Magistrates have become concerned that they are obliged to impose these new charges – and potentially to jail offenders if they fail to pay them. In contrast to imprisonment for defaulting on fines, the Criminal Court Charges are not discharged by serving time in jail. There are set maximum levels for time in jail according to the amounts outstanding. So, if the Charge comes on top of other fines and payments, it can mean longer periods in jail for each defaulter.

The Debtors Act 1869 abolished imprisonment for contractual debt in England and Wales. Parts of the Act are still in force and make clear imprisonment is still available for “Default in payment of any sum recoverable summarily before a justice or justices of the peace” meaning fines, compensation and costs. The Government has in effect created a new category of imprisonable debt. Prison may be used only when the individual is “guilty of wilful refusal or culpable neglect” in failing to pay – the same wording used in guidance regarding the Criminal Court Charge. The potential term of imprisonment depends on the level of the amounts due (See Schedule 4 to the Magistrates Courts Act and notes below). The failure to pay the maximum £1,200 Criminal Court Charge could be penalised by up to 45 days in prison – at a cost of about £90 a day – more than three times the Charge itself.
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Judge fails to release foreign sex offender shock

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“Judge frees illegal immigrant sex offender in human rights shocker”. That’s a story. “Judge leaves failed asylum seeker in jail without charge for potentially two years or more.” That, apparently, is not a story. But it is worth looking at the case, not least to dispel the notion that unaccountable UK judges spend much of their time releasing foreign criminals at the drop of a cat because of the Human Rights Act.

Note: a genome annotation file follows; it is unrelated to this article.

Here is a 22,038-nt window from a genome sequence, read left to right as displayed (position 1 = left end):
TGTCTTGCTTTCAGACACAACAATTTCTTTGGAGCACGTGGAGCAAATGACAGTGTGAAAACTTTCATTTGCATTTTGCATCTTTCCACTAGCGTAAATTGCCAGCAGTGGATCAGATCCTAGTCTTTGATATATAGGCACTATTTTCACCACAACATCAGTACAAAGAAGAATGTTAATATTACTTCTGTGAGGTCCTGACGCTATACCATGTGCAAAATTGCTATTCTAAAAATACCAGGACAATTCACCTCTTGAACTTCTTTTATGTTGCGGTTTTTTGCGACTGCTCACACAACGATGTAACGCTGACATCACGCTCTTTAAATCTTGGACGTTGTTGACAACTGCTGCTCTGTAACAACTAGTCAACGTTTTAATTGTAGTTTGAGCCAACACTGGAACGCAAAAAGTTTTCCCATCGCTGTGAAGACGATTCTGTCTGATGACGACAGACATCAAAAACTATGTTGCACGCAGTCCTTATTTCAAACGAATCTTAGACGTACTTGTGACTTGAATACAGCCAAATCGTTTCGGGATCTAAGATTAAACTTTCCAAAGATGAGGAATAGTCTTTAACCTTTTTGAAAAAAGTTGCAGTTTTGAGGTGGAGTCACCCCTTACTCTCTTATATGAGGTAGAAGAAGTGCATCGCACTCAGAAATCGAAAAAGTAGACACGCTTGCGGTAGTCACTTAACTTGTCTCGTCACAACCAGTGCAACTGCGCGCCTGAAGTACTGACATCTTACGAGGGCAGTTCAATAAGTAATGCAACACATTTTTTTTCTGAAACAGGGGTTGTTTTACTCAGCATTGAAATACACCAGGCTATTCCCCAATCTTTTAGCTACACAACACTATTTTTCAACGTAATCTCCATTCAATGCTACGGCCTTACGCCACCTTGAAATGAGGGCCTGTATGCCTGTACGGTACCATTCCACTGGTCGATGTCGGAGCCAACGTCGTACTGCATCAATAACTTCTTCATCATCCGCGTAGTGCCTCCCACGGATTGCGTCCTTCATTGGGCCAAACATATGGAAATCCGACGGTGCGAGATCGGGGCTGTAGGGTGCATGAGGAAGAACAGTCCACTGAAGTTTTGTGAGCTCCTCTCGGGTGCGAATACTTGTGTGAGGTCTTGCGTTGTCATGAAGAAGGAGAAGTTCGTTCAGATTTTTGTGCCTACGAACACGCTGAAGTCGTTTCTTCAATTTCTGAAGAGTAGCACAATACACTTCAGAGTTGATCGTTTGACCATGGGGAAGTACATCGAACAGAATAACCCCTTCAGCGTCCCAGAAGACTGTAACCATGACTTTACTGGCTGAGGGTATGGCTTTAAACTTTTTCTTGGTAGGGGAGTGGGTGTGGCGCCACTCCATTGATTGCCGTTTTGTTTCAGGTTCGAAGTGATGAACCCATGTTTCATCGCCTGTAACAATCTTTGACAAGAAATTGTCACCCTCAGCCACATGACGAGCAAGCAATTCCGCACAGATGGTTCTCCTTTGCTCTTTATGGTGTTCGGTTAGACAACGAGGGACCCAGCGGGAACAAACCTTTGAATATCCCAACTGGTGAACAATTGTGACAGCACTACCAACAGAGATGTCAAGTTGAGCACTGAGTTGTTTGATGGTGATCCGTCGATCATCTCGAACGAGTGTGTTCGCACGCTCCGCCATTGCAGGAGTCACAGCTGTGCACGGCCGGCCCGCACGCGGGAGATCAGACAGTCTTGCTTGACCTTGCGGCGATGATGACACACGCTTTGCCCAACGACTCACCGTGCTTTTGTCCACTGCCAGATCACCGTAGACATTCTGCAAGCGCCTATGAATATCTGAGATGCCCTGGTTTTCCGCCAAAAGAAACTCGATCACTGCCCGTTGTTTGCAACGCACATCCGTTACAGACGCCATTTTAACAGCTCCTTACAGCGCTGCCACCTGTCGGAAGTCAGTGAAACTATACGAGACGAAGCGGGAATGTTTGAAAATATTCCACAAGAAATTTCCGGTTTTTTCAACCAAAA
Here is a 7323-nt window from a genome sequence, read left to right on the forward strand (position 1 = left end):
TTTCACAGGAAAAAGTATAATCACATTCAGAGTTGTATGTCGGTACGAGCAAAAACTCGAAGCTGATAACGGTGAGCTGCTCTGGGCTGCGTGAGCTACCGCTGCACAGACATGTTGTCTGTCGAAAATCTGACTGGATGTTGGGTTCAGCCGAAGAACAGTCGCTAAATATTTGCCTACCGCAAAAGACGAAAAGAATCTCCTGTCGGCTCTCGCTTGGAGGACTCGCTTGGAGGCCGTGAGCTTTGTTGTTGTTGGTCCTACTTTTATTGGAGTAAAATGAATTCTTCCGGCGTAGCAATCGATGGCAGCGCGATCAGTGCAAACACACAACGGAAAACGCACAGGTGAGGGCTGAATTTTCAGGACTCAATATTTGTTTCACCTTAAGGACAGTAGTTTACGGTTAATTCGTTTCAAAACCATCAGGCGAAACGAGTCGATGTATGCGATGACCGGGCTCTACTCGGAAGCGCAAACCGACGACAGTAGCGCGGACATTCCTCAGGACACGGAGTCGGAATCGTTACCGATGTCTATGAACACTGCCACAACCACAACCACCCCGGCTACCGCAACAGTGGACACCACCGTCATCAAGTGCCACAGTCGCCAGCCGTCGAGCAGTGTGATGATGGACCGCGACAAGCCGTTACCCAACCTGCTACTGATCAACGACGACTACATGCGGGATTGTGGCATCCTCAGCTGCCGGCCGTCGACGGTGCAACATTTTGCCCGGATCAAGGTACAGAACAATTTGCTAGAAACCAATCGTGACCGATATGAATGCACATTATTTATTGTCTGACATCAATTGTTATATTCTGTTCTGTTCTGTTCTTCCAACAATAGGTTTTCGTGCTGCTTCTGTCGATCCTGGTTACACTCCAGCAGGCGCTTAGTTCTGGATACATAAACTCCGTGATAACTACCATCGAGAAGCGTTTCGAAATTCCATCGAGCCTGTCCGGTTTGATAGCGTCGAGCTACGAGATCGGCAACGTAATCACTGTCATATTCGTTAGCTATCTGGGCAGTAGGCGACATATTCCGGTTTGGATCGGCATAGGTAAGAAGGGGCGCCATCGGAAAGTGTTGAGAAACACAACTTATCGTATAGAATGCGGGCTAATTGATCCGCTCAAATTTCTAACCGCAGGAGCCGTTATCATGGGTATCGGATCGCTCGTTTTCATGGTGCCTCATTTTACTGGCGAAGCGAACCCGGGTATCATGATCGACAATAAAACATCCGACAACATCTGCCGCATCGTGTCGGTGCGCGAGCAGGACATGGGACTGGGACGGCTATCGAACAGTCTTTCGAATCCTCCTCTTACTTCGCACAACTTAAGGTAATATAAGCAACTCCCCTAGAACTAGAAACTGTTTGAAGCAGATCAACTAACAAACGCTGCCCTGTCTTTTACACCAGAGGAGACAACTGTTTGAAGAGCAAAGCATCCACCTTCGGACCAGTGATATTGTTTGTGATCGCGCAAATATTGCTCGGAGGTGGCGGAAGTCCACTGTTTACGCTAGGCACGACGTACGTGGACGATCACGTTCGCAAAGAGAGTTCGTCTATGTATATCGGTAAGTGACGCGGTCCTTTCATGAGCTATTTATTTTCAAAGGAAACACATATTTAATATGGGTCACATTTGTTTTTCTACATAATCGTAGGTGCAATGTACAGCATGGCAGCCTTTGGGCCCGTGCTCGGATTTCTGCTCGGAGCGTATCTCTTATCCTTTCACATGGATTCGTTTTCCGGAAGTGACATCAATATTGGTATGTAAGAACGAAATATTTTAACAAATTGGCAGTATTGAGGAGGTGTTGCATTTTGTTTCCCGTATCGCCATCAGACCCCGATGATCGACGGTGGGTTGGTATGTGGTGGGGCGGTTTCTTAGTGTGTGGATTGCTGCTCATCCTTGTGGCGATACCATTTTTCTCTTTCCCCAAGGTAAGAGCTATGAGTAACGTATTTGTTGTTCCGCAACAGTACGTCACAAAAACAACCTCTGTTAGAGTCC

The case is R (Abdulrahman Abunasir) v Secretary of State. Abunasir had been released from an 18-month sentence for an attempted sexual assault by digital penetration, a “very serious and frightening sexual offence, committed against a young woman, while she was on her own in the street, by a man unknown to her and who had been in the country in all probability less than a fortnight” in April 2013.

While in jail he made an asylum claim saying he was a refugee from Syria. Langage tests suggested he might actually be from Egypt. Bio tests did not. Served with a deportation notice he argued in November 2013 that he could not be returned to Syria “as to do so would breach the UK’s obligations under the Refugee Convention”. He completed his  sentence on the 13 January 2014 and was immediately detained under s. 36(1) UK Borders Act 2007 pending a decision whether to deport him. He is held under The Immigration Act 1971 Schedule 3 para 2(1).

Abunasir thus fell into a common limbo: foreign nationals whom the government does not want to release onto the streets of Britain but who cannot be deported because of fear of torture back home, for example or simply because of the seriousness of troubles in their own country. Here there was no way of engaging with authorities amid the Syrian chaos to establish Abunasir’s claim to nationality. The result has been he has remained in jail for 18 months beyond his prison sentence. He was deemed as being of high risk of offending, likely to abscond and had no family ties in Britain. Much work was done by investigators and the probation service to resolve the issues – the possibility of release under probation or return to Syria under the Facilitated Return Scheme (which involves the individual disclaiming rights to pursue legal action, which Abunasir seemed for a time willing to do). To no avail.
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The MoJ barrister, the ‘Muslim weapons website’ – and a bad case of alleged racial profiling

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The UK Ministry of Justice has been spared an embarrassing tribunal case in which a barrister employed at a London magistrates court alleged racial discrimination. Haras Ahmed, a magistrates court adviser, had come under suspicion because another more junior employee, who was also Asian, had been taking bribes. An employment tribunal found their “shared ethnicity” was part of the reason for the suspicion of Ahmed, which was unfounded.